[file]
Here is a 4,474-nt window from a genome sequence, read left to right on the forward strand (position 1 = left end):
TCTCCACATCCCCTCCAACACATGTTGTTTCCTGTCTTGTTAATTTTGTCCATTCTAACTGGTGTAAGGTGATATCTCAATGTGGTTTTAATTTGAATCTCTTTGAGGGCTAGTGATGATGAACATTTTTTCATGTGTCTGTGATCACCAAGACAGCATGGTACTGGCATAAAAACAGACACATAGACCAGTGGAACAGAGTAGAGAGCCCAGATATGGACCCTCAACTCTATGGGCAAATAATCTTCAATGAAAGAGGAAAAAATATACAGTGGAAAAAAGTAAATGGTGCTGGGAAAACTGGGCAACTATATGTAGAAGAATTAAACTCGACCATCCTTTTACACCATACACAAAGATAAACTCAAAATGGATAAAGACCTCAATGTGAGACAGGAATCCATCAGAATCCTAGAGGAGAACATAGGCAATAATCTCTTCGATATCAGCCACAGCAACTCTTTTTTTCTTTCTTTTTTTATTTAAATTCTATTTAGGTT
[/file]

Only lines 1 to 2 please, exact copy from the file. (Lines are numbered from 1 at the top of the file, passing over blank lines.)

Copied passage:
Here is a 4,474-nt window from a genome sequence, read left to right on the forward strand (position 1 = left end):
TCTCCACATCCCCTCCAACACATGTTGTTTCCTGTCTTGTTAATTTTGTCCATTCTAACTGGTGTAAGGTGATATCTCAATGTGGTTTTAATTTGAATCTCTTTGAGGGCTAGTGATGATGAACATTTTTTCATGTGTCTGTGATCACCAAGACAGCATGGTACTGGCATAAAAACAGACACATAGACCAGTGGAACAGAGTAGAGAGCCCAGATATGGACCCTCAACTCTATGGGCAAATAATCTTCAATGAAAGAGGAAAAAATATACAGTGGAAAAAAGTAAATGGTGCTGGGAAAACTGGGCAACTATATGTAGAAGAATTAAACTCGACCATCCTTTTACACCATACACAAAGATAAACTCAAAATGGATAAAGACCTCAATGTGAGACAGGAATCCATCAGAATCCTAGAGGAGAACATAGGCAATAATCTCTTCGATATCAGCCACAGCAACTCTTTTTTTCTTTCTTTTTTTATTTAAATTCTATTTAGGTT